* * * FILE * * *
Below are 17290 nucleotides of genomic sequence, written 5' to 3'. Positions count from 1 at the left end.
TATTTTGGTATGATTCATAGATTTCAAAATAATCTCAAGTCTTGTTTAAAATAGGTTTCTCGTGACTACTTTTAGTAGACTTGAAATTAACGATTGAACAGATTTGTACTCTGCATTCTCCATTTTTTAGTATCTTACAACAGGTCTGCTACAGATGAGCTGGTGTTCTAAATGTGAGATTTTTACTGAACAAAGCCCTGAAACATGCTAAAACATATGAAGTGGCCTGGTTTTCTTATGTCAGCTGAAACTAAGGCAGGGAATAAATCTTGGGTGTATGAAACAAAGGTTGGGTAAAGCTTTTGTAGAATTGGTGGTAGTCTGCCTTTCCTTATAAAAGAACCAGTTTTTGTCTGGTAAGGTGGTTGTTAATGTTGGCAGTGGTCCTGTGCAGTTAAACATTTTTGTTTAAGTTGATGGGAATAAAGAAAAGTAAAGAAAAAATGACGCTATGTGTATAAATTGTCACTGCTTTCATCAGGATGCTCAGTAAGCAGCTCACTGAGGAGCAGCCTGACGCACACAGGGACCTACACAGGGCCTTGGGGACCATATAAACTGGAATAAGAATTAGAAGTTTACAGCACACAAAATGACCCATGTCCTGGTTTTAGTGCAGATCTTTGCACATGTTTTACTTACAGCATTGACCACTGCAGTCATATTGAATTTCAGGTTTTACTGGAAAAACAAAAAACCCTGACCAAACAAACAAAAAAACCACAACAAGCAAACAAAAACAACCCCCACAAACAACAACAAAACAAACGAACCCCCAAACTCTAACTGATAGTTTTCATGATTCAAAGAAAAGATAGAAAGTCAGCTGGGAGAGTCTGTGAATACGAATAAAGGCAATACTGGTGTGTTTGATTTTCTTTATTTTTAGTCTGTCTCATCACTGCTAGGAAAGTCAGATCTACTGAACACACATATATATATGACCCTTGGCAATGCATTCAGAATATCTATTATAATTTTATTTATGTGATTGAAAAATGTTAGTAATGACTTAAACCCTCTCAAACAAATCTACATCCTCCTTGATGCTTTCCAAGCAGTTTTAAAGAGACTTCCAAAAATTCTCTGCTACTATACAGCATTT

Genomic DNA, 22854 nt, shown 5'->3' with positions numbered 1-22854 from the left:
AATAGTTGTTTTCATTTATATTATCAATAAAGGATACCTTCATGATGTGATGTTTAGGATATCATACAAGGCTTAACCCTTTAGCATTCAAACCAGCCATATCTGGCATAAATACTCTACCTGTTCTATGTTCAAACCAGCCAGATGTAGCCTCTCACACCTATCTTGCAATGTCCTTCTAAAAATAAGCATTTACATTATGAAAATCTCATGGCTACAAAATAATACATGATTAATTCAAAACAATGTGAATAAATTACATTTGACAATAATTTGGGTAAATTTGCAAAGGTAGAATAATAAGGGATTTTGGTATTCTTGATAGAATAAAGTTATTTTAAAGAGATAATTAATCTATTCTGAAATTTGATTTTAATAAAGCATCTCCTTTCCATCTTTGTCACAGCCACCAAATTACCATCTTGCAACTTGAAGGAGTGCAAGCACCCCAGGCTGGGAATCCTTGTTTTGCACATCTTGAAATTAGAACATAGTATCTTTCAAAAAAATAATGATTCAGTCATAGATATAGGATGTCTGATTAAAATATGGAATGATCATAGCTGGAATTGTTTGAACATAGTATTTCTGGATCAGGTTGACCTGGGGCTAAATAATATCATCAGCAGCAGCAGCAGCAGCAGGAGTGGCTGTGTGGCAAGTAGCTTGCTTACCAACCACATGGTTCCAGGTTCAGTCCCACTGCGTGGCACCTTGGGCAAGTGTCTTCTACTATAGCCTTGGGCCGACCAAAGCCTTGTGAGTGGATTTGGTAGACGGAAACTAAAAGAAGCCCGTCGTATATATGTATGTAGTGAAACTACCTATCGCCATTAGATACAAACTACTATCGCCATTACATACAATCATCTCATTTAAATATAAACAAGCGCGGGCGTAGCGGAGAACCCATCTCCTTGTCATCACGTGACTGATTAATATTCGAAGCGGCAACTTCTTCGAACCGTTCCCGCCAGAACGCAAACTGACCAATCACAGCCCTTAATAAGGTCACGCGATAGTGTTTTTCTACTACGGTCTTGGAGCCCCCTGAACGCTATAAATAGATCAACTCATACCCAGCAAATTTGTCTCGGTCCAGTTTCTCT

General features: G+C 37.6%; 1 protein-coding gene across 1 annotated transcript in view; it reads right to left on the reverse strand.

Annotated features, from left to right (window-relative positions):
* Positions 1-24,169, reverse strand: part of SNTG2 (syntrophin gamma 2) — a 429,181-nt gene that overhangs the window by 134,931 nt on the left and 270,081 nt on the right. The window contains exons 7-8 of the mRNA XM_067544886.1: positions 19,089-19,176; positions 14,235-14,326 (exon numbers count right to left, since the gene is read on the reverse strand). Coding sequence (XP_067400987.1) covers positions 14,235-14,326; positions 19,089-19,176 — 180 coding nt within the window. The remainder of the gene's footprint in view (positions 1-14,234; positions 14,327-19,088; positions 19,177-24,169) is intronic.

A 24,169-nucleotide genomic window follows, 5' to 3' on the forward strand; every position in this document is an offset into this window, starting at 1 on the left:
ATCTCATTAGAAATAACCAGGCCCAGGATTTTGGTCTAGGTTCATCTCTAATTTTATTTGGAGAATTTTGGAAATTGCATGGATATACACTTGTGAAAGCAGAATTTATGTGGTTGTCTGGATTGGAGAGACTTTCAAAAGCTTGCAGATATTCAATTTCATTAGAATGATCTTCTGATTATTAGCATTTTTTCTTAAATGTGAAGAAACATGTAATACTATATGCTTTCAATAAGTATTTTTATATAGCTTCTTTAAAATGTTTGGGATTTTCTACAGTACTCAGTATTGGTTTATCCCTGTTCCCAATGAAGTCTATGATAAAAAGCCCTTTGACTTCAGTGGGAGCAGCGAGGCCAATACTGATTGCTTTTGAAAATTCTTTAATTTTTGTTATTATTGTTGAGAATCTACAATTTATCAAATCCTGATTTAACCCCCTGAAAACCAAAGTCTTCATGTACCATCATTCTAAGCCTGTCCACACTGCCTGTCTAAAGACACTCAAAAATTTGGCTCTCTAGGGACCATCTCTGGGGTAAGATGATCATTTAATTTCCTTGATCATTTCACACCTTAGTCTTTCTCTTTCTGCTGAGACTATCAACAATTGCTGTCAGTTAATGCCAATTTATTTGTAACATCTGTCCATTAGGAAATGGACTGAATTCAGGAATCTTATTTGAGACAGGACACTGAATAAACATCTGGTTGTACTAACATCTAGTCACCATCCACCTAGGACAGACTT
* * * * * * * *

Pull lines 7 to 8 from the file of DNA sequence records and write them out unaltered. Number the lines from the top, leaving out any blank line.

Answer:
* Positions 1-24,169, reverse strand: part of SNTG2 (syntrophin gamma 2) — a 429,181-nt gene that overhangs the window by 134,931 nt on the left and 270,081 nt on the right. The window contains exons 7-8 of the mRNA XM_067544886.1: positions 19,089-19,176; positions 14,235-14,326 (exon numbers count right to left, since the gene is read on the reverse strand). Coding sequence (XP_067400987.1) covers positions 14,235-14,326; positions 19,089-19,176 — 180 coding nt within the window. The remainder of the gene's footprint in view (positions 1-14,234; positions 14,327-19,088; positions 19,177-24,169) is intronic.

A 24,169-nucleotide genomic window follows, 5' to 3' on the forward strand; every position in this document is an offset into this window, starting at 1 on the left: